I understand that traveling to Australia costs a lot of money, especially if you plan to stay there for a while.
I guess I just assumed that more people would be staying in hostels for an extended period of time on their working holiday than the opposite.
Making friends in hostels was extremely difficult, and since everyone was employed, it was nearly impossible to find anyone who wanted to go out and explore during the day.
I firmly believe that you should travel with someone else unless you have long-term travel plans to Australia. And I highly doubt you’ll ever hear me say that again because I love traveling alone!
In actuality, I felt lonely in Australia. Especially when the other travelers I had made friends with were at work during the day.
The crazy time difference between here and back home in the UK made it so that I essentially didn’t speak to anyone from 10 am to 6 pm every day. Not good!
I travelled too slowly
I know that I moved too slowly. Every single travel writer in the world urges us to take our time, travel slowly, and get to know a place thoroughly.
And while I don’t want to think highly of myself, I believe that my trip stands out as an exception to the rule. I traveled the 10,000 miles to Australia fully aware that I only had two weeks to see and do as much as I could there because I didn’t know when I’d be returning.
When you have plenty of time, why travel slowly? Absolutely. When you know you can return at any time, why travel slowly? Oh, yeah!
Slow travel on what might be a once-in-a-lifetime journey? In my opinion? No!
I wish I had crammed my schedule as full as I could and returned home even more worn out than I already was. Considering that I would have seen much more of Australia than I actually did.
I included a lot of beach days in my schedule. I adore the shoreline. Does anyone not? But I was already kicking myself as I sat on the beach for a second day in a row (again, by myself) and realized I should have moved on to the next location.
Fun fact about me: I have trouble unwinding. Because I must always be doing something, I’m probably a nightmare to live with. Relaxing is stressful to me. It was less than ideal to spend three full days alone on a beach with nothing but my thoughts.
I believe that short trips over long distances are the ideal exception to the slow travel rule. Plan your itinerary and pack every spare moment with incredible activities!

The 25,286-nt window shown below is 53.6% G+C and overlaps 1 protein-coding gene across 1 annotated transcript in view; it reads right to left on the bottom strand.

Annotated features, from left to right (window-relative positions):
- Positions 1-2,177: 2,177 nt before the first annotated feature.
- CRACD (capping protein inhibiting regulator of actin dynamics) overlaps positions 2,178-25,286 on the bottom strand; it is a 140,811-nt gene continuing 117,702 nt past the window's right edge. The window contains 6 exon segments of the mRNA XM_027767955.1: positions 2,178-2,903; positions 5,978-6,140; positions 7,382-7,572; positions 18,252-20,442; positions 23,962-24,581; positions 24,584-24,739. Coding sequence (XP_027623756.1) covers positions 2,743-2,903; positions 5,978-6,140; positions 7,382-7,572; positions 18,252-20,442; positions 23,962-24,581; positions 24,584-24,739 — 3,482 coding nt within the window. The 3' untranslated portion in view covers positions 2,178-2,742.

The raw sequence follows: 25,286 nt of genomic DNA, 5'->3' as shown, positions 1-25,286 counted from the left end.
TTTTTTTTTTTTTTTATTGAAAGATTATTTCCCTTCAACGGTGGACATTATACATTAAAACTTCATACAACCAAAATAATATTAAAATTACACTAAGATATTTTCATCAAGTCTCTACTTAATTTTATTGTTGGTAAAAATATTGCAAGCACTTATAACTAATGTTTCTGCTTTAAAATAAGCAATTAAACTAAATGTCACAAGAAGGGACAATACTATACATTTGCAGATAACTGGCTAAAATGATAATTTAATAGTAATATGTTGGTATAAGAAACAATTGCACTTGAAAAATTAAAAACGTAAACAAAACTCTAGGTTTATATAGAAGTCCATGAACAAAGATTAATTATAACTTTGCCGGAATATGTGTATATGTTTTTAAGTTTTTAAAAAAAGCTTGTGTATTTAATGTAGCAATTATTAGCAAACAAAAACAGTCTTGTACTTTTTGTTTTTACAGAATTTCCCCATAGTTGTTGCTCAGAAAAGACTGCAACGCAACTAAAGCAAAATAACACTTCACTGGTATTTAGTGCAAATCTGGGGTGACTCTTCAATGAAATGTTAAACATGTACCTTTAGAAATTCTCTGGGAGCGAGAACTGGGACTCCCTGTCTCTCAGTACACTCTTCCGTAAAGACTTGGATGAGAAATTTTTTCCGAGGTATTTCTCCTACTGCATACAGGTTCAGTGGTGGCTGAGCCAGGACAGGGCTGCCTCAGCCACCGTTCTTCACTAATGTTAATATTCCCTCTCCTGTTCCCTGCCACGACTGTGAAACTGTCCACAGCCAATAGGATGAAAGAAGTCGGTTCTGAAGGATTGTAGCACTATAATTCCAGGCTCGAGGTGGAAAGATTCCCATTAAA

I went back to work the day after I got home
Yeah. This instance of self-sabotage was typical.
But it seemed like such a waste to use a day off to only rest and recover from my exhausting trip home (which was around 32 hours door-to-door). I didn’t want to lose a day that I could have spent in Australia by staying home!
But do you know what I did on my last day in Australia?
I dreaded having to leave for work almost immediately after I got home, and unavoidably after getting little sleep. I arrived around 5 o’clock, arrived at my house around 6, and left for work at 9:30 the next morning.
God, that work week was brutal.
I was sick all week long. I was probably the least productive I’d ever been because I was worn out, jet lagged, unmotivated, and exhausted. People thought I was crazy when I explained why I was so exhausted. Who harms themselves in that way?
I am aware of the temptation to arrive at your destination as soon as possible, even if doing so means forgoing sleep, good health, and sanity.
So did I as well.
However, let my error serve as a warning: don’t do it!
I would have arrived at work rested, been able to enjoy my final day in Australia without worry, and had time to think back on all the incredible experiences I had there before going back to the office if I had had a day at home to recover from my trip.
I had no time to even think about my trip because I had to fight every day to stay awake.
Do you feel like working 12-hour days and then spending your evenings doing your mountain of laundry from your trip? No, not me. It was one of the stupidest mistakes I made on my first trip to Australia because it was a surefire way to get post-trip depression.
The most crucial piece of advice I can give you for traveling on a budget in Australia is to allow yourself enough time to rest after your return flight.
I didn’t research enough
In Surfers Paradise? Who wouldn’t want to travel to a place with a name like that?
Most people, as it turns out.
To me, Surfers Paradise is synonymous with good surfing. Right? Right?? Is it reasonable to assume that?”
Actually, if I had done more than two seconds of research before adding two days to my itinerary there, I would have realized that Surfers Paradise actually sounds like my own personal hell.
The surf in Surfers Paradise isn’t actually that great, as it turns out. in any way. There are no surfers in Surfers Paradise.
Second, I had no idea that Surfers Paradise was Australia’s premier party destination. If you’re from the UK, compare it to Blackpool or, if you’re not, some Cancun spring break destination.